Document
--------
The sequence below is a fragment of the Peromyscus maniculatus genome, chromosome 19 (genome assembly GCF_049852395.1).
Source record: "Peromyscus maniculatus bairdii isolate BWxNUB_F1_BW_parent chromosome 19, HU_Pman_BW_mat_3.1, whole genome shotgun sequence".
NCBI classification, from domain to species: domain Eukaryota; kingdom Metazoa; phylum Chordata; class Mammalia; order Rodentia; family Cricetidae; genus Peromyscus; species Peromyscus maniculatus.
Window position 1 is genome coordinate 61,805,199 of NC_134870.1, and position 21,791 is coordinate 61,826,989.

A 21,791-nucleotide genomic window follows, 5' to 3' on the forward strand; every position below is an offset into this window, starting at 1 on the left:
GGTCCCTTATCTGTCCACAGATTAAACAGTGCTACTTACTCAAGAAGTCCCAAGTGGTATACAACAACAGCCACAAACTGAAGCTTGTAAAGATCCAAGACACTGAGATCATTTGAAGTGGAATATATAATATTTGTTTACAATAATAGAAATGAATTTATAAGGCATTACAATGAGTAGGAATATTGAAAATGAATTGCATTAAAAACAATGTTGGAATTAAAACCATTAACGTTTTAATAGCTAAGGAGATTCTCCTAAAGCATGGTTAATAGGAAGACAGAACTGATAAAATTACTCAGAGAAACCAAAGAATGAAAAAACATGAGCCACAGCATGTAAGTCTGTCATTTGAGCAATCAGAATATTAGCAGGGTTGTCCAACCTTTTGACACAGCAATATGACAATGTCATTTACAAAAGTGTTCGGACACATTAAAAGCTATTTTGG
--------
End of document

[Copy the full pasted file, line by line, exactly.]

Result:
The sequence below is a fragment of the Peromyscus maniculatus genome, chromosome 19 (genome assembly GCF_049852395.1).
Source record: "Peromyscus maniculatus bairdii isolate BWxNUB_F1_BW_parent chromosome 19, HU_Pman_BW_mat_3.1, whole genome shotgun sequence".
NCBI classification, from domain to species: domain Eukaryota; kingdom Metazoa; phylum Chordata; class Mammalia; order Rodentia; family Cricetidae; genus Peromyscus; species Peromyscus maniculatus.
Window position 1 is genome coordinate 61,805,199 of NC_134870.1, and position 21,791 is coordinate 61,826,989.

A 21,791-nucleotide genomic window follows, 5' to 3' on the forward strand; every position below is an offset into this window, starting at 1 on the left:
GGTCCCTTATCTGTCCACAGATTAAACAGTGCTACTTACTCAAGAAGTCCCAAGTGGTATACAACAACAGCCACAAACTGAAGCTTGTAAAGATCCAAGACACTGAGATCATTTGAAGTGGAATATATAATATTTGTTTACAATAATAGAAATGAATTTATAAGGCATTACAATGAGTAGGAATATTGAAAATGAATTGCATTAAAAACAATGTTGGAATTAAAACCATTAACGTTTTAATAGCTAAGGAGATTCTCCTAAAGCATGGTTAATAGGAAGACAGAACTGATAAAATTACTCAGAGAAACCAAAGAATGAAAAAACATGAGCCACAGCATGTAAGTCTGTCATTTGAGCAATCAGAATATTAGCAGGGTTGTCCAACCTTTTGACACAGCAATATGACAATGTCATTTACAAAAGTGTTCGGACACATTAAAAGCTATTTTGG